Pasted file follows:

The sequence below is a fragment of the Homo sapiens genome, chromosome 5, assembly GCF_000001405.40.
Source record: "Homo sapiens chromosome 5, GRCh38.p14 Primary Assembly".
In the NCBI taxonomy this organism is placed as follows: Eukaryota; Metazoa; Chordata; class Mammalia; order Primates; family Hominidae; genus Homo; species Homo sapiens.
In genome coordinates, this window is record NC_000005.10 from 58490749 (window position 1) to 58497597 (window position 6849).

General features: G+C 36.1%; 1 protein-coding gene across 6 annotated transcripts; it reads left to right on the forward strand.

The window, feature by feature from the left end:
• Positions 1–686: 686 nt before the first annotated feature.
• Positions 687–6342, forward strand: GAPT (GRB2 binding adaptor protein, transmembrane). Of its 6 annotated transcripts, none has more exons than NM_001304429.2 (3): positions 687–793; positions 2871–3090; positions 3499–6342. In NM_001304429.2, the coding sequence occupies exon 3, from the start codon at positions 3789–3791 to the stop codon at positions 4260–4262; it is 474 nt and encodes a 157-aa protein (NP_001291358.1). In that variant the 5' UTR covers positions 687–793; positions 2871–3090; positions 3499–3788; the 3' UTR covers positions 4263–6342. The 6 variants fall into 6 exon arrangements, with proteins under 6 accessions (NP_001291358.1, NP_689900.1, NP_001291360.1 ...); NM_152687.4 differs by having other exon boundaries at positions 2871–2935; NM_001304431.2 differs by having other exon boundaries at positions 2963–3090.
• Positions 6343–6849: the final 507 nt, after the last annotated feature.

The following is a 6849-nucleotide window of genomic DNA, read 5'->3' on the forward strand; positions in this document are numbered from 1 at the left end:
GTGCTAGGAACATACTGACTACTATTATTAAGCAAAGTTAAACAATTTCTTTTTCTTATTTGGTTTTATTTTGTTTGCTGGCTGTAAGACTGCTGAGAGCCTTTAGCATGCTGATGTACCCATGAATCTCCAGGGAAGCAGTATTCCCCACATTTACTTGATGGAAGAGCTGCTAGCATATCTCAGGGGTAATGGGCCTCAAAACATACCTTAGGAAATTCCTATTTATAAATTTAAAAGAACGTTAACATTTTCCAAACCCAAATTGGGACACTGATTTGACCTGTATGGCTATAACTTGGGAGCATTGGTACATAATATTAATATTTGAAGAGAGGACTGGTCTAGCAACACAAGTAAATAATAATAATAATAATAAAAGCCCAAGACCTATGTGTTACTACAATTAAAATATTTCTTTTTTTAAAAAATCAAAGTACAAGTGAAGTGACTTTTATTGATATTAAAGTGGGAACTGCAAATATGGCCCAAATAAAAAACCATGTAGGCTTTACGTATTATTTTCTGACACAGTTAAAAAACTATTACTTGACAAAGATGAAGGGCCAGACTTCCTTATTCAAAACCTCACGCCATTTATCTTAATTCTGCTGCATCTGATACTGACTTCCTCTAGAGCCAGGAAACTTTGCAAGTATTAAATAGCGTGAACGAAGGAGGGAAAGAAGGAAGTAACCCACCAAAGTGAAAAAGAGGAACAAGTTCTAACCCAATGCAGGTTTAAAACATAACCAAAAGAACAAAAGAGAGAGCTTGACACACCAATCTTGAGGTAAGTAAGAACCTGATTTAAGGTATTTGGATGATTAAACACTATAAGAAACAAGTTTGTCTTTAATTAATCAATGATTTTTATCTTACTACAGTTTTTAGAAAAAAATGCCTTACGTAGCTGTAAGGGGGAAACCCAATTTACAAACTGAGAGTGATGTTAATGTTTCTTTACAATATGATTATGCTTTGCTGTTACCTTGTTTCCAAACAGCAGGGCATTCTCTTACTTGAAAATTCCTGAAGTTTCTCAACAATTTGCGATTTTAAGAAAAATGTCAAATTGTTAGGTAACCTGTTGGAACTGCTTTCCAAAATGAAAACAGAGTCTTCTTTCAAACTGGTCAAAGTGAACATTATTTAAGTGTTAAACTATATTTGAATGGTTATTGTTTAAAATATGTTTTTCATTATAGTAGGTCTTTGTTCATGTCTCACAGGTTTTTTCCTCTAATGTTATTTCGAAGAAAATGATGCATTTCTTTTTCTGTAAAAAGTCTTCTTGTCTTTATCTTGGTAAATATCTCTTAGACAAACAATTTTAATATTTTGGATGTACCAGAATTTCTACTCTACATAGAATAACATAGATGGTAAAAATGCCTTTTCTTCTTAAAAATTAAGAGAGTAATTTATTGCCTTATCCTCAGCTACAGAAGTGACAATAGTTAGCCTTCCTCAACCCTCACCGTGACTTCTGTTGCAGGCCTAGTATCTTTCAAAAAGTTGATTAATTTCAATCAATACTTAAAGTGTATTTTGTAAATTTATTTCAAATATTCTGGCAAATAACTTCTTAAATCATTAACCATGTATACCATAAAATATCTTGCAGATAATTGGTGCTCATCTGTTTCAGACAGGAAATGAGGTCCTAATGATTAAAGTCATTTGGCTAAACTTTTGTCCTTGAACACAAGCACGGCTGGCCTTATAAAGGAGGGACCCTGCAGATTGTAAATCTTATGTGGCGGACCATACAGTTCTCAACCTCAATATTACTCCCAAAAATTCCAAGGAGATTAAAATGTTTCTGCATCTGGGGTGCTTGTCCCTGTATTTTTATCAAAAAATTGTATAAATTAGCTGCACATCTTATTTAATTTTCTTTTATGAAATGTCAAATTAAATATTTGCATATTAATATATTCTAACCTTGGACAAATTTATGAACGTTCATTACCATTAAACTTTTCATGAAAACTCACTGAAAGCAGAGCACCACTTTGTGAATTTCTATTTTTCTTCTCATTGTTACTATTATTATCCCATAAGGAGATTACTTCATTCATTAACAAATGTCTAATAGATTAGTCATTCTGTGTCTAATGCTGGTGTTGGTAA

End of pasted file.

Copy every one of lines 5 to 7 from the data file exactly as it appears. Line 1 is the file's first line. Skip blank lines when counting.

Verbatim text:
General features: G+C 36.1%; 1 protein-coding gene across 6 annotated transcripts; it reads left to right on the forward strand.

The window, feature by feature from the left end:
• Positions 1–686: 686 nt before the first annotated feature.